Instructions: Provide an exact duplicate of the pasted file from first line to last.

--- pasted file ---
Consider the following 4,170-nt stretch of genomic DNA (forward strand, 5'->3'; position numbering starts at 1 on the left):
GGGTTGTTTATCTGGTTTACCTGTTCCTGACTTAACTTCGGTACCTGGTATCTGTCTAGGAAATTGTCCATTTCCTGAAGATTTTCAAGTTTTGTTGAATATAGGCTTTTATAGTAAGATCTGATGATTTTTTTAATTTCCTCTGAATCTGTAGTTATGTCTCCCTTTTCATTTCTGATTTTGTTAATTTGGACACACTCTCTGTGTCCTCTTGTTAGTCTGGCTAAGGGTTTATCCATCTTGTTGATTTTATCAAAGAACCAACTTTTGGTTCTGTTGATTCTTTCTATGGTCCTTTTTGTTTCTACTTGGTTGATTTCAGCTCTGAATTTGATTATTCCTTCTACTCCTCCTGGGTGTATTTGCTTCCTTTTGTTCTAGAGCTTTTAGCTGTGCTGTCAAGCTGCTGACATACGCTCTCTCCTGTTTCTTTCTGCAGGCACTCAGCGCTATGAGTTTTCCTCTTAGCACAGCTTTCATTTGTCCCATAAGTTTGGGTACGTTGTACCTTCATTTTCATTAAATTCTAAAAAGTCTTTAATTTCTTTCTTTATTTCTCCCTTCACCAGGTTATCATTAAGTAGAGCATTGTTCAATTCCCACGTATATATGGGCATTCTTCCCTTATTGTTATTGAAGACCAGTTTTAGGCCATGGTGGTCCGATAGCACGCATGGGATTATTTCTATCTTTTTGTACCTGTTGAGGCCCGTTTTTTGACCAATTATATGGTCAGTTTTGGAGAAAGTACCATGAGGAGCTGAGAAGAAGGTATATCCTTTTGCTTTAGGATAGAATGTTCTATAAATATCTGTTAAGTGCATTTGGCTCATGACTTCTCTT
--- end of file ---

Consider the following 4,170-nt stretch of genomic DNA (forward strand, 5'->3'; position numbering starts at 1 on the left):
GGGTTGTTTATCTGGTTTACCTGTTCCTGACTTAACTTCGGTACCTGGTATCTGTCTAGGAAATTGTCCATTTCCTGAAGATTTTCAAGTTTTGTTGAATATAGGCTTTTATAGTAAGATCTGATGATTTTTTTAATTTCCTCTGAATCTGTAGTTATGTCTCCCTTTTCATTTCTGATTTTGTTAATTTGGACACACTCTCTGTGTCCTCTTGTTAGTCTGGCTAAGGGTTTATCCATCTTGTTGATTTTATCAAAGAACCAACTTTTGGTTCTGTTGATTCTTTCTATGGTCCTTTTTGTTTCTACTTGGTTGATTTCAGCTCTGAATTTGATTATTCCTTCTACTCCTCCTGGGTGTATTTGCTTCCTTTTGTTCTAGAGCTTTTAGCTGTGCTGTCAAGCTGCTGACATACGCTCTCTCCTGTTTCTTTCTGCAGGCACTCAGCGCTATGAGTTTTCCTCTTAGCACAGCTTTCATTTGTCCCATAAGTTTGGGTACGTTGTACCTTCATTTTCATTAAATTCTAAAAAGTCTTTAATTTCTTTCTTTATTTCTCCCTTCACCAGGTTATCATTAAGTAGAGCATTGTTCAATTCCCACGTATATATGGGCATTCTTCCCTTATTGTTATTGAAGACCAGTTTTAGGCCATGGTGGTCCGATAGCACGCATGGGATTATTTCTATCTTTTTGTACCTGTTGAGGCCCGTTTTTTGACCAATTATATGGTCAGTTTTGGAGAAAGTACCATGAGGAGCTGAGAAGAAGGTATATCCTTTTGCTTTAGGATAGAATGTTCTATAAATATCTGTTAAGTGCATTTGGCTCATGACTTCTCTT